So, just to get the basic stuff out of the way -

Intro - I enjoyed it. I'm fond of children narrators, and I am always happy to hear a cookie recipe. I was a bit puzzled by it, for the same reasons as Hilary, but I liked it nonetheless.

Story - Meh. I didn't find the story particular interesting, and while I have a positive attitude towards child narrators, it does not extend to adult narrators doing a "childish" voice. Especially since it was all wrong for the story - the viewpoint character was probably in her early-mid teens, given the spacing of the ages between her sibilings, and the voice sounded like it was pretending to be seven or eight. I may have enjoyed the story a lot more if it was read straight.

And on the bigger intro discussion -

Why insist on intros? It's clear from both Rachel's and Anne's posts on this thread that they would like to give more detailed discussions on the stories themes. And I, for one, would be very happy to hear what they have to say. I just want to hear it after I've heard the story, not before. Why not adopt the model that pseudopod, and later Steve-era Escape Pods, have taken, and do a short intro with just publication and author info, then the story, then an analytical outtro? Isn't that the best of all possible worlds, for everyone involved?
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Hilary Moon Murphy
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« Reply #31 on: May 27, 2009, 11:40:05 AM »

I do like the idea of the analytical outro.  I love the research and thought that went into the Pahwahke intro, but would have loved it better after the story.

Hmm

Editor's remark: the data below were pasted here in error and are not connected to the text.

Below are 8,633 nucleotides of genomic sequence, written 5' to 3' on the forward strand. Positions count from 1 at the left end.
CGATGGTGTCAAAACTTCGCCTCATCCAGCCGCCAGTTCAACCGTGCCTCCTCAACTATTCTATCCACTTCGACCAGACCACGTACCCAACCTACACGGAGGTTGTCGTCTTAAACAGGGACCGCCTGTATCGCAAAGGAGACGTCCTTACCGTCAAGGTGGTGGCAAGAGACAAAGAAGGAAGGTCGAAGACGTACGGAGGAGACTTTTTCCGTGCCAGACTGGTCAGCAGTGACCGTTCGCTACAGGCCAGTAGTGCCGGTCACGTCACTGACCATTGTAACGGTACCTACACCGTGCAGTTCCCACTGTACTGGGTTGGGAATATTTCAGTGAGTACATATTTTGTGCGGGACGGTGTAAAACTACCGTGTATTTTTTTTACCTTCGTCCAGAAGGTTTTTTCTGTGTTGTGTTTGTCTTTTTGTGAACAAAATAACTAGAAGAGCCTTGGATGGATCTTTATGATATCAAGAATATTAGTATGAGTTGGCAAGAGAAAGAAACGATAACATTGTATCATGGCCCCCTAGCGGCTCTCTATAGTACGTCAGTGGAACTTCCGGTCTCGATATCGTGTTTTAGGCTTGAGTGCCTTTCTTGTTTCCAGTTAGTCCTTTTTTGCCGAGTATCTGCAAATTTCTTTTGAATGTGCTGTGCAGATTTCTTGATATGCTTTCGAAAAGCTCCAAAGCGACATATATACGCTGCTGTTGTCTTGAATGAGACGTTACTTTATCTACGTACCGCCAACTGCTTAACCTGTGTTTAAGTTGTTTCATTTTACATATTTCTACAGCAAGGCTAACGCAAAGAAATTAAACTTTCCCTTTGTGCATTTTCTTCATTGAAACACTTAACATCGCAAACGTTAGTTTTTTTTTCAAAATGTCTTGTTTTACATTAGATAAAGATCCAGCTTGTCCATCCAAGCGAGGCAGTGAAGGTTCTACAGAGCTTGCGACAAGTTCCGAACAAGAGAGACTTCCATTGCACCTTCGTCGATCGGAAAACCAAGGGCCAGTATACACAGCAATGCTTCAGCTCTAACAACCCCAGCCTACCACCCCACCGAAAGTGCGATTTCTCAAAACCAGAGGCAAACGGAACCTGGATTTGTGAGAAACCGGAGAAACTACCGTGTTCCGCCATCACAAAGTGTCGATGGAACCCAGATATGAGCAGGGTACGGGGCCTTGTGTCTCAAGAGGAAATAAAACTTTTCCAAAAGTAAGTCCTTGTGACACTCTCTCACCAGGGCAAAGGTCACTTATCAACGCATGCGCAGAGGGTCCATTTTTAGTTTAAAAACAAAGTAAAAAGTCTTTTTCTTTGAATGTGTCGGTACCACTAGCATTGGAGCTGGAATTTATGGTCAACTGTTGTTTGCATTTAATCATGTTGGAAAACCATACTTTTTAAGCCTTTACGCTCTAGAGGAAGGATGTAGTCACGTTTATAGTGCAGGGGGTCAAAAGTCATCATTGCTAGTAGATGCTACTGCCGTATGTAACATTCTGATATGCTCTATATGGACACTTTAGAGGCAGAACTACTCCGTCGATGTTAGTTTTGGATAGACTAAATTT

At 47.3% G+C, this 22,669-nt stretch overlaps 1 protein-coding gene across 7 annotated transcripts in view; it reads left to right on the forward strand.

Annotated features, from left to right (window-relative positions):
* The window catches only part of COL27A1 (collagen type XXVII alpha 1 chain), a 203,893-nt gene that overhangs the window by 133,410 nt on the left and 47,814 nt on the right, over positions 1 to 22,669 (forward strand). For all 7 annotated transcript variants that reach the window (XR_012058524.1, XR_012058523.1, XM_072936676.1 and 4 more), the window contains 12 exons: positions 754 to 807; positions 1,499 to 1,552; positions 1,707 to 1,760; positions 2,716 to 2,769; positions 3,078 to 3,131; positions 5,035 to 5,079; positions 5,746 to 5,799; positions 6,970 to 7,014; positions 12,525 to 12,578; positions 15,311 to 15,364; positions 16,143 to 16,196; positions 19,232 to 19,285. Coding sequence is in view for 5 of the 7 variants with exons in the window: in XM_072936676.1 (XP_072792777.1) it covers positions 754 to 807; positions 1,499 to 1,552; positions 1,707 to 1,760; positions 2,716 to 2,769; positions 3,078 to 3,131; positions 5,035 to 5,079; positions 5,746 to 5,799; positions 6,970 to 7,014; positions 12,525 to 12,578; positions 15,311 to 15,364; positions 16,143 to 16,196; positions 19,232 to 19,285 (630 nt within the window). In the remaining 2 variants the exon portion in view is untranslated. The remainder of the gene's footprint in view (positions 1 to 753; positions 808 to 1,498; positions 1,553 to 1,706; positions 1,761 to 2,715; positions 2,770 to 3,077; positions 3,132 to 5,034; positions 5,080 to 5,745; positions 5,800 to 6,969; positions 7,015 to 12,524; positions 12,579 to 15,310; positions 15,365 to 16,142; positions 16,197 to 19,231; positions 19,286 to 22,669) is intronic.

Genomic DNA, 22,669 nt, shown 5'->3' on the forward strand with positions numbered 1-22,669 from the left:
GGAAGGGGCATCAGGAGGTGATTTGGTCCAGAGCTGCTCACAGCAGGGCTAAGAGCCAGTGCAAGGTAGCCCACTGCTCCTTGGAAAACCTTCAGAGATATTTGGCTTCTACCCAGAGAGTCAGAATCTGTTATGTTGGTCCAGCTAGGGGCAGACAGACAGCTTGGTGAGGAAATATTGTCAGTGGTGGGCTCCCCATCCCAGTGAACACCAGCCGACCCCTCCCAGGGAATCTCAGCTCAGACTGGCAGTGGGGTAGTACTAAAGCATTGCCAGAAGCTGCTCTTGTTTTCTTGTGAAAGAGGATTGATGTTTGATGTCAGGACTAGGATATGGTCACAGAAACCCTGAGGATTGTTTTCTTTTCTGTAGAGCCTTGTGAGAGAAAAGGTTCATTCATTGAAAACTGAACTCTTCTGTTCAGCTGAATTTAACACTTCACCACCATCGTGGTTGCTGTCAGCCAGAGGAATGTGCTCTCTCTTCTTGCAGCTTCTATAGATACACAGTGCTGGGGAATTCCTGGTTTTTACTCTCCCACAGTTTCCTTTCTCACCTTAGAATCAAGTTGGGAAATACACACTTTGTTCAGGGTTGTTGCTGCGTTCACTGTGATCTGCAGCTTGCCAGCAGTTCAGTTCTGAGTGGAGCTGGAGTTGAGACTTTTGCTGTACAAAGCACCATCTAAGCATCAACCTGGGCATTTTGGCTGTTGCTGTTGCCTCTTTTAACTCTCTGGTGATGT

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Listener
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« Reply #32 on: May 28, 2009, 08:08:48 AM »

In more exciting intro news -- my bid to get M. K. Hobson as our permanent host unfortunately failed ("It takes work to write those things!" she said to me. I responded, "Yes, I know..."), but she has agreed to introduce one episode a month. So, yay!

I'll do some for you if you like. Smiley
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Ocicat
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« Reply #33 on: May 28, 2009, 12:58:57 PM »

This story really did nothing for me.  Way too obvious, never found myself caring for anyone or anything there.  Interesting themes waiting to be explored, but I don't really think justice was done to them.

As to the intro / outro debate - I agree that I'd love to hear any and all ruminations on the theme *after* the story.  Some amount is okay beforehand, just not so much as it's spoilers.  Beforehand I mostly want to hear about the author, maybe the genesis of the story, when and where it was first published.  Afterwards - go to down on the analysis!
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Wilson Fowlie
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« Reply #34 on: May 28, 2009, 01:21:52 PM »

Interestingly, everyone we told before the podcast launched that the intro would be a cookie recipe was stoked -- which is also the reaction we got off the forums. Different strokes for different folks.